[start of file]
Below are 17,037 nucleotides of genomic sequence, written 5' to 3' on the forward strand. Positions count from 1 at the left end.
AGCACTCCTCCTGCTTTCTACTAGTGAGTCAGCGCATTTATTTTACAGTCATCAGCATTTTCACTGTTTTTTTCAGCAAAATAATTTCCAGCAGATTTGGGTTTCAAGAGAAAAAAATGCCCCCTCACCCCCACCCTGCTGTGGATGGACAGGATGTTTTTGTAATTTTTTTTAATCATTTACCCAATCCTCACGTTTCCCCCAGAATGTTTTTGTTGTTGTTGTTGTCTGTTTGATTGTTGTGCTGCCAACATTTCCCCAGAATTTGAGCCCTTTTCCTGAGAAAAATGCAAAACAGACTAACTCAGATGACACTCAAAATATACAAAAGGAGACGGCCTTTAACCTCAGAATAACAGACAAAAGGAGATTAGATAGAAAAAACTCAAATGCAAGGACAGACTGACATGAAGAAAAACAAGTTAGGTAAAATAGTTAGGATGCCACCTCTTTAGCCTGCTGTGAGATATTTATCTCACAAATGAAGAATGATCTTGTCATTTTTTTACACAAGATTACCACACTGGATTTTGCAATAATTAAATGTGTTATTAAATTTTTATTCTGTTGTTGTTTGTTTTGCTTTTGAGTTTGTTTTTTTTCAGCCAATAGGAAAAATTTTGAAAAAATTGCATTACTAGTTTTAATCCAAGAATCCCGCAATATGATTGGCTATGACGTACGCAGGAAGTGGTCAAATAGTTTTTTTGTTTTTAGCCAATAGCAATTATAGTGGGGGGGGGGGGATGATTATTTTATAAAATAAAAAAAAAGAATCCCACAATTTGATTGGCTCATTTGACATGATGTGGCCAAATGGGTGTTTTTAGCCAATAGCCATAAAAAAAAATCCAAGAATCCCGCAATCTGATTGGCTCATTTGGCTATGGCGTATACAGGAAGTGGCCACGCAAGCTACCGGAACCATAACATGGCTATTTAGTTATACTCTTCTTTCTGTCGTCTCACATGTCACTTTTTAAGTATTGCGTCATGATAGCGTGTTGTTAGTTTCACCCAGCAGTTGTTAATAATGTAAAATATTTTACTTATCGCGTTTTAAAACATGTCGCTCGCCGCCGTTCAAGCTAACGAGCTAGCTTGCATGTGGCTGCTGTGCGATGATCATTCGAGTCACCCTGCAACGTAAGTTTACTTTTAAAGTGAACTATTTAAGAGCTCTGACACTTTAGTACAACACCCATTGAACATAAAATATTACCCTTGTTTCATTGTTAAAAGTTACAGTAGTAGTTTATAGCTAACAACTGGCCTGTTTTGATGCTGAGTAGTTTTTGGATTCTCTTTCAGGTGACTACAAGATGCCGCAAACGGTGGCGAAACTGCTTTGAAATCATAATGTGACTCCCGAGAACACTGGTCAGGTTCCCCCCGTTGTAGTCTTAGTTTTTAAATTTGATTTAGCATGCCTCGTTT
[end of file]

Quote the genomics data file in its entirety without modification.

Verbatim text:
Below are 17,037 nucleotides of genomic sequence, written 5' to 3' on the forward strand. Positions count from 1 at the left end.
AGCACTCCTCCTGCTTTCTACTAGTGAGTCAGCGCATTTATTTTACAGTCATCAGCATTTTCACTGTTTTTTTCAGCAAAATAATTTCCAGCAGATTTGGGTTTCAAGAGAAAAAAATGCCCCCTCACCCCCACCCTGCTGTGGATGGACAGGATGTTTTTGTAATTTTTTTTAATCATTTACCCAATCCTCACGTTTCCCCCAGAATGTTTTTGTTGTTGTTGTTGTCTGTTTGATTGTTGTGCTGCCAACATTTCCCCAGAATTTGAGCCCTTTTCCTGAGAAAAATGCAAAACAGACTAACTCAGATGACACTCAAAATATACAAAAGGAGACGGCCTTTAACCTCAGAATAACAGACAAAAGGAGATTAGATAGAAAAAACTCAAATGCAAGGACAGACTGACATGAAGAAAAACAAGTTAGGTAAAATAGTTAGGATGCCACCTCTTTAGCCTGCTGTGAGATATTTATCTCACAAATGAAGAATGATCTTGTCATTTTTTTACACAAGATTACCACACTGGATTTTGCAATAATTAAATGTGTTATTAAATTTTTATTCTGTTGTTGTTTGTTTTGCTTTTGAGTTTGTTTTTTTTCAGCCAATAGGAAAAATTTTGAAAAAATTGCATTACTAGTTTTAATCCAAGAATCCCGCAATATGATTGGCTATGACGTACGCAGGAAGTGGTCAAATAGTTTTTTTGTTTTTAGCCAATAGCAATTATAGTGGGGGGGGGGGGATGATTATTTTATAAAATAAAAAAAAAGAATCCCACAATTTGATTGGCTCATTTGACATGATGTGGCCAAATGGGTGTTTTTAGCCAATAGCCATAAAAAAAAATCCAAGAATCCCGCAATCTGATTGGCTCATTTGGCTATGGCGTATACAGGAAGTGGCCACGCAAGCTACCGGAACCATAACATGGCTATTTAGTTATACTCTTCTTTCTGTCGTCTCACATGTCACTTTTTAAGTATTGCGTCATGATAGCGTGTTGTTAGTTTCACCCAGCAGTTGTTAATAATGTAAAATATTTTACTTATCGCGTTTTAAAACATGTCGCTCGCCGCCGTTCAAGCTAACGAGCTAGCTTGCATGTGGCTGCTGTGCGATGATCATTCGAGTCACCCTGCAACGTAAGTTTACTTTTAAAGTGAACTATTTAAGAGCTCTGACACTTTAGTACAACACCCATTGAACATAAAATATTACCCTTGTTTCATTGTTAAAAGTTACAGTAGTAGTTTATAGCTAACAACTGGCCTGTTTTGATGCTGAGTAGTTTTTGGATTCTCTTTCAGGTGACTACAAGATGCCGCAAACGGTGGCGAAACTGCTTTGAAATCATAATGTGACTCCCGAGAACACTGGTCAGGTTCCCCCCGTTGTAGTCTTAGTTTTTAAATTTGATTTAGCATGCCTCGTTT